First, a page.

By now, we all know what happened to Kaseya. The IT management software provider for MSPs and IT teams announced on July 2nd that it had detected a potential attack involving one of its products, which in turn resulted in ransomware compromises in somewhere around 1,000 of their MSPs’ end-users.
The researchers at Huntress analyzed the forensic patterns, ransom notes, and Tor URL associated with those ransomware attacks. In doing so, they concluded that an affiliate of the REvil/Sodinokibi Ransomware-as-a-Service (RaaS) operation had perpetrated the attack. Dark Reading reported that the affiliate had specifically used an outdated version of Microsoft Defender to load the final ransomware payload. By using a piece of code signed by Microsoft, the attacker succeeded in evading traditional security solutions using antivirus protection. This enabled them to encrypt one million systems, or so the affiliate claimed, and to demand $50 million for a universal decryptor, per Bleeping Computer. REvil has since all but disappeared, and Kaseya now has the decryptor in their possession. (Although, as of this writing, no one is exactly sure how.)
Supply Chain Attacks and Evasive Malware Abound
The Kaseya incident underscores just how much the threat landscape has evolved in recent years. It specifically testifies to a rise in supply chain attacks. As covered by Tech Radar, a Ponemon Institute survey found that more than half (61%) of organizations had suffered a data breach due to insufficient cybersecurity measures implemented by third parties. The problem is that two-thirds of respondents in that same survey said they didn’t have an inventory of vendors and other third parties that maintained access to their data. Without that visibility, organizations can’t work with their trusted third parties to improve their security measures. Neither can they understand the full scope of the threat facing their supply chain.
ZDNet reported on another survey that helped to illuminate the scale of the issue. In that study, researchers determined that organizations had an average of 1,013 vendors as their suppliers. Even so, a third of survey participants said that they had little to no indication if malicious actors had infiltrated their supply chain. It’s therefore no wonder that 82% of organizations said that they had suffered a security incident in the past 12 months arising from vulnerabilities in their supply chain. They had no visibility, so they couldn’t prevent a breach from occurring.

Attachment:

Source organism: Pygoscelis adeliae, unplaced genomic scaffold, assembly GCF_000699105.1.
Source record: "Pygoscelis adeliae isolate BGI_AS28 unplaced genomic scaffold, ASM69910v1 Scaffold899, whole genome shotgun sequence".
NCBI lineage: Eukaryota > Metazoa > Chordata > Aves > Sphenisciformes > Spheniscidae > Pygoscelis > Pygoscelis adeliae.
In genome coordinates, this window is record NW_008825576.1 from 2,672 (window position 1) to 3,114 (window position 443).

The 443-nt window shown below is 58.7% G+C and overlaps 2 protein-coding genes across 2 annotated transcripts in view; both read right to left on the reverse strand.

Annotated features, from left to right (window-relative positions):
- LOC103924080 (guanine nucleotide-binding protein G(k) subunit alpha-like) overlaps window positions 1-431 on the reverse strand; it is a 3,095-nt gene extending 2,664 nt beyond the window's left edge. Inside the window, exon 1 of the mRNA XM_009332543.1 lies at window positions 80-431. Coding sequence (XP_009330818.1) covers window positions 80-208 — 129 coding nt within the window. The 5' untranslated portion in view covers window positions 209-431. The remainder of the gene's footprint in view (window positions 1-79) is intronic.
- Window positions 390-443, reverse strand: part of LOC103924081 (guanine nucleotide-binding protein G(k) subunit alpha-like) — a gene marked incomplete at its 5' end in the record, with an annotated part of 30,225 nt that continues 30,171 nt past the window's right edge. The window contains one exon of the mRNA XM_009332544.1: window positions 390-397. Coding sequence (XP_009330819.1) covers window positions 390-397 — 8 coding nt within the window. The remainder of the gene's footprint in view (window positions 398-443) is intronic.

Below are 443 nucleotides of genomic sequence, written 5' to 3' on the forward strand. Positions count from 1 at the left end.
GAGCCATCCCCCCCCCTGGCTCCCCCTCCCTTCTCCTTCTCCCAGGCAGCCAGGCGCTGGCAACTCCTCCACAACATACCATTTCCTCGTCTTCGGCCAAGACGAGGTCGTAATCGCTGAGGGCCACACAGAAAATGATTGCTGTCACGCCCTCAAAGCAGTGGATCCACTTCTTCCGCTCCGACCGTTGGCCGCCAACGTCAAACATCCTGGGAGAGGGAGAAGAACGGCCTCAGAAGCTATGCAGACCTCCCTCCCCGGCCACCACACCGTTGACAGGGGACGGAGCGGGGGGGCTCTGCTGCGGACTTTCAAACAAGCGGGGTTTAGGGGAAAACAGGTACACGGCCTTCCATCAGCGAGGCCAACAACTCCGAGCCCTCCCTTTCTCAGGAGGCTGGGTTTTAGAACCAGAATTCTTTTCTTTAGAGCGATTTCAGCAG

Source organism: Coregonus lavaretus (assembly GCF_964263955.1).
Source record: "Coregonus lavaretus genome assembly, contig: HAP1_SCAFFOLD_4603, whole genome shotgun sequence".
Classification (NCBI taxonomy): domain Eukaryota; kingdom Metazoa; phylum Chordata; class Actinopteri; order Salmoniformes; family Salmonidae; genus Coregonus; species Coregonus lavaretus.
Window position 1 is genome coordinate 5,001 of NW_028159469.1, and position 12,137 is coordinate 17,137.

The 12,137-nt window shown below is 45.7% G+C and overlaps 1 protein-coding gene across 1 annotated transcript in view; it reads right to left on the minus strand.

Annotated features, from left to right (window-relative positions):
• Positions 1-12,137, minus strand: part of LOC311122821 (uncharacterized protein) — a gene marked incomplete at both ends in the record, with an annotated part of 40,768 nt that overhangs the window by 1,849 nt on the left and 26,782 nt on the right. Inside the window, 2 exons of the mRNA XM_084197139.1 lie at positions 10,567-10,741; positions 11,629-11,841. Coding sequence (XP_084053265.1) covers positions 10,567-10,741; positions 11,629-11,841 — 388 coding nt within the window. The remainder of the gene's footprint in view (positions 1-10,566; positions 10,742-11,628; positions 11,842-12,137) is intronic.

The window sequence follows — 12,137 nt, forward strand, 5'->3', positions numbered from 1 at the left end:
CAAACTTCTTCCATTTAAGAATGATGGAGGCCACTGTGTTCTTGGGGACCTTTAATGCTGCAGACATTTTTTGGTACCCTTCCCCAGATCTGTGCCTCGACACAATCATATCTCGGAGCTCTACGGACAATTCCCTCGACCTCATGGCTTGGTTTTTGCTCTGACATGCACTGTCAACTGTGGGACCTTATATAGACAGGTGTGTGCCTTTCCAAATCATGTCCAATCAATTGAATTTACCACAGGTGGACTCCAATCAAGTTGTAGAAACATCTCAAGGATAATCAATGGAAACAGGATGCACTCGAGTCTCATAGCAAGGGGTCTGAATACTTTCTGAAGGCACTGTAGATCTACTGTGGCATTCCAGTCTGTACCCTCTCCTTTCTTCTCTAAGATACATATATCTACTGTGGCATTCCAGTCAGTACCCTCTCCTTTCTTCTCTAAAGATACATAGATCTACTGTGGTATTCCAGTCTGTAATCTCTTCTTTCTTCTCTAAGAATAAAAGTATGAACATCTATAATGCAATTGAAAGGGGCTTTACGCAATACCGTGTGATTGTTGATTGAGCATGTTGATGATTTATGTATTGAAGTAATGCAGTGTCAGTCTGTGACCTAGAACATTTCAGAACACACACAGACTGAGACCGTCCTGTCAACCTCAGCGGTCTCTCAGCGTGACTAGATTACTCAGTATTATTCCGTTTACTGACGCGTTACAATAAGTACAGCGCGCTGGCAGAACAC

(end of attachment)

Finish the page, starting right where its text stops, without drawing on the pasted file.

The threat landscape hasn’t just evolved in terms of supply chain security, either. It’s also evolved in the way a typical malware attack works. Indeed, Solutions Review analyzed a report in which researchers found that 74% of malware attacks in Q1 2021 had involved zero-day malware. That means organizations can’t effectively protect themselves against three-quarters of malware attacks using traditional antivirus protection and other signature-based detection tools.
What These Developments Mean for Organizations Going Forward
These shifts demand a response from organizations. They need to rethink their security controls so that they can mitigate risks emanating from vendors and other external partners.
Hence the need for organizations to embrace advanced threat defense, not just detection. Such an approach recognizes that a reactive security posture wastes time and puts organizations at a disadvantage when it comes to supply chain attacks, evasive malware, and other modern threats.
In response, threat defense helps organizations become proactive in their efforts to mitigate threats. It does this by emphasizing the value of additional context around what they are seeing as obtained through active threat intelligence from local and distributed devices and systems, automated monitoring to aid in human response from the SOC, and current, up-to-date threat feeds. Good old signature-based IPS/IDS tools aren’t going away, either. Taken together, this information helps to make it easier for security teams to prioritize potential security issues so that they can quickly implement an effective response.
How Sentinel Can Help
Realizing advanced threat detection might be difficult for them to do on their own, organizations might consider working with a trusted solutions provider like Sentinel. Its Autonomous Threat Defense platform uses CINS Active Threat Intelligence to prevent attackers from establishing communication with malicious networks. This capability thereby helps to block reconnaissance efforts, attempts involving inbound exploitation, and attacks involving evolving malware, ransomware, or other sophisticated digital threats that need to beacon back to a command-and-control server.
Autonomous Threat Defense comes with additional technologies designed to help keep organizations’ network safe. For instance, it leverages Network Cloaking technology to hide their networks from wannabe attackers. It also enhances visibility into exploits and malicious traffic while keeping an eye out for weaknesses and misconfigurations on the firewall and public-facing network. With that information, organizations can defend against attackers who’d seek to misuse a trusted supplier’s network access as well as other nefarious individuals.
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